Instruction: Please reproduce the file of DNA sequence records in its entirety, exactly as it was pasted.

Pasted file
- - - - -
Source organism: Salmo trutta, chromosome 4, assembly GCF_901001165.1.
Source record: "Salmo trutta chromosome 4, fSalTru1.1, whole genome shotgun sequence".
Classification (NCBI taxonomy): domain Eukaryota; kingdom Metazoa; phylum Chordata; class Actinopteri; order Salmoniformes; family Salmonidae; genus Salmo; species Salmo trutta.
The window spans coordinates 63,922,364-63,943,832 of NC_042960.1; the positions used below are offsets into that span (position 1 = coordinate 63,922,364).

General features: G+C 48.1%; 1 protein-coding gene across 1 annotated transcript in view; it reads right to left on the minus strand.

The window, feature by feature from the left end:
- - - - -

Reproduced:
Source organism: Salmo trutta, chromosome 4, assembly GCF_901001165.1.
Source record: "Salmo trutta chromosome 4, fSalTru1.1, whole genome shotgun sequence".
Classification (NCBI taxonomy): domain Eukaryota; kingdom Metazoa; phylum Chordata; class Actinopteri; order Salmoniformes; family Salmonidae; genus Salmo; species Salmo trutta.
The window spans coordinates 63,922,364-63,943,832 of NC_042960.1; the positions used below are offsets into that span (position 1 = coordinate 63,922,364).

General features: G+C 48.1%; 1 protein-coding gene across 1 annotated transcript in view; it reads right to left on the minus strand.

The window, feature by feature from the left end: